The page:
ln(V) = a1*ln(GDP) + a2*ln(DeprPop) + a3*ln(PatappPop) + a4*ln(DensPop) + Residual

Now, I take my compound database, essentially standing on Penn Tables 9.0 (Feenstra et al. 2015[2]), with additional variables stuck to it, and I test the model. In the whole sample of all valid observations, food deficit or not, I get n = 2 238 of those ‘country – year’ records, and a coefficient of determination is R2 = 0,409. The individual coefficients look like that:

variable coefficient std. error t-statistic p-value
ln(GDP) -0,077 0,008 -9,989 0,000
ln(DeprPop) -0,269 0,016 -16,917 0,000
ln(PatappPop) 0,015 0,007 2,044 0,041
ln(DensPop) -0,102 0,006 -16,299 0,000
Constant residual 3,939 0,122 32,202 0,000

OK, that was the reminder. Now, let’s drop the depth of food deficit into this sauce. First, I go to cases of the most severe food deficit, between 744 and 251 kilocalories a day per person. First remark that jumps to the eye immediately: those people do not have any patentable inventions on record. I have to remove the variable ‘PatappPop’ from the game and I land with n = 265 observations and virtually no determination: my R2 = 0,040. This is hardly worth to study coefficients in this context, but just for the sake of completeness I am giving it here, below:

variable coefficient std. error t-statistic p-value
ln(GDP) -0,099 0,035 -2,851 0,005
ln(DeprPop) -0,058 0,037 -1,567 0,118
ln(DensPop) 0,011 0,022 0,513 0,608
Constant residual 2,68 0,304 8,821 0,000

First provisional conclusion: the really poor people do not have enough scientific input to spin that wheel into motion. I climb one step up in the ladder of alimentary deprivation, to the category between 250 and 169 kilocalories a day per person. This one is quite cosy in terms of size: just n = 36 observations. Basically, it is at the limit between quantitative and qualitative, and still it yields a nice coefficient of determination: R2 = 0,489. The coefficients of regression come as shown in the table below:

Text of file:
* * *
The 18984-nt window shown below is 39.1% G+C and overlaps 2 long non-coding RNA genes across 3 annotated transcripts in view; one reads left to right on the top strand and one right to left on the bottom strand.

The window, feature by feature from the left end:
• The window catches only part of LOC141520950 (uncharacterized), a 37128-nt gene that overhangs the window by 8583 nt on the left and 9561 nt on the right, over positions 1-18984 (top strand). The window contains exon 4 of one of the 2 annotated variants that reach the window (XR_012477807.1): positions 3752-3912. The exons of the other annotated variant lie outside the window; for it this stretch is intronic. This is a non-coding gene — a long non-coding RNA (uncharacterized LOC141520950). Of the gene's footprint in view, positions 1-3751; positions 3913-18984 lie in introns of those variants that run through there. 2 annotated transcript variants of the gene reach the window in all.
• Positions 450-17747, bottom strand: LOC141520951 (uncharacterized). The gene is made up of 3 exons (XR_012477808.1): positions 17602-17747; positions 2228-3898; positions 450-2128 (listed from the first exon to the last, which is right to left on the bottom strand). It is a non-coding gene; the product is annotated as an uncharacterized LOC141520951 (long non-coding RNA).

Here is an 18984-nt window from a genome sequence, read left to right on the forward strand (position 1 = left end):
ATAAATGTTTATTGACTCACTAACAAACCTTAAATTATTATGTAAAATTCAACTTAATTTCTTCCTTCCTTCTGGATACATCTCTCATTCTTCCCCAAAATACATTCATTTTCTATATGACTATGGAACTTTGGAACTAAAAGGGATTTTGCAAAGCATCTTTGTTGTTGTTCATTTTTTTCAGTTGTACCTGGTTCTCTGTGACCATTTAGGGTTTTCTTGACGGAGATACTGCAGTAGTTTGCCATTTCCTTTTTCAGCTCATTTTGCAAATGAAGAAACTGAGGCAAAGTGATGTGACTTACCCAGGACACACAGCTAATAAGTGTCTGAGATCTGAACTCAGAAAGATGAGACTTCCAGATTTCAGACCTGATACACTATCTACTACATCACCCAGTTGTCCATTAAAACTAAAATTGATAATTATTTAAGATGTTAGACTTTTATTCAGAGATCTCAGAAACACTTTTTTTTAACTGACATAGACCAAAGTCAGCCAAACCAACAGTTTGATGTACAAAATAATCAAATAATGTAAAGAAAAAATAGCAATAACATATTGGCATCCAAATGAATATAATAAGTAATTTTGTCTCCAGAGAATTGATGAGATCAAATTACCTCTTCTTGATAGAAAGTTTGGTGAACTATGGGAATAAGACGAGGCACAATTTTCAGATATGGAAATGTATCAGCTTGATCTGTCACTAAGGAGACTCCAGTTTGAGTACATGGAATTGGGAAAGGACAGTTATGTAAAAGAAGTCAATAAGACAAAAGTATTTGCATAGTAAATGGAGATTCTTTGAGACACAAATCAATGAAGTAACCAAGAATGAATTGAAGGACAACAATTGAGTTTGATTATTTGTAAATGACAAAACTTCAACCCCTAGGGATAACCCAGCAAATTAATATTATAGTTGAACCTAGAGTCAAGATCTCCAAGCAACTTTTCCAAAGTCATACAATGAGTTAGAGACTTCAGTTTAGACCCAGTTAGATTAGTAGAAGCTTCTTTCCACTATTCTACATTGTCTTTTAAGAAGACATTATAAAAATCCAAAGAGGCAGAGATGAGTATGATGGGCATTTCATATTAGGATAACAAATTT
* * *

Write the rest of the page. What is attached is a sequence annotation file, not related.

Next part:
variable coefficient std. error t-statistic p-value
ln(GDP) -0,225 0,072 -3,131 0,004
ln(DeprPop) -0,282 0,091 -3,094 0,004
ln(PatappPop) -0,045 0,069 -0,649 0,521
ln(DensPop) -0,088 0,11 -0,801 0,429
Constant residual 5,686 1,018 5,583 0,000

I keep scaling up that ladder of poverty, and I pass to the interval between 168 and 110 kcal a day missing in the food intake of an average person. I get n = 120 observations, and R2 = 0,767 terms of determination in the model. Remarkable jumps as for explanatory power. Interesting. I feel I will need some time to wrap my mind around it. Anyway, as I pass to the coefficients of regression, I get this:

variable coefficient std. error t-statistic p-value
ln(GDP) -0,283 0,021 -13,495 0,000
ln(DeprPop) -0,268 0,057 -4,722 0,000
ln(PatappPop) -0,038 0,019 -1,998 0,048
ln(DensPop) -0,018 0,037 -0,474 0,637
Constant residual 6,234 0,525 11,867 0,000

Second provisional conclusion: as I am scaling up the poverty ladder, the variable of patent applications per million people slowly gains in importance. For the moment, it manifests as increasing significance of its correlation with the explained variable (velocity of money). I keep climbing, and I pass to the category of food deficit between 109 and 61 kcal a day per person. My sample is made of n = 92 observations, and I hit quite a nice coefficient of determination: R2 = 0,786. The table of coefficients looks like that:

variable coefficient std. error t-statistic p-value
ln(GDP) -0,197 0,034 -5,789 0,000
ln(DeprPop) -0,302 0,073 -4,156 0,000
ln(PatappPop) -0,035 0,024 -1,439 0,154
ln(DensPop) -0,264 0,032 -8,302 0,000
Constant residual 6,538 0,547 11,963 0,000

The coefficients are basically similar, in this category, to those computed before. Nothing to write home about. One thing is really interesting, nonetheless: the importance of density of population. In the overall sample, density of population showed high significance in its correlation with the velocity of money. Yet, with those really food-deprived people in the previously studied classes of food deficit, that correlation remained hardly significant at all. Here, as we pass the threshold of 110 kcal a day per person in terms of food deficit, density of population starts to matter. It becomes truly a structural metric, as if the functioning of the social structure changed somewhere around this level of deprivation in food.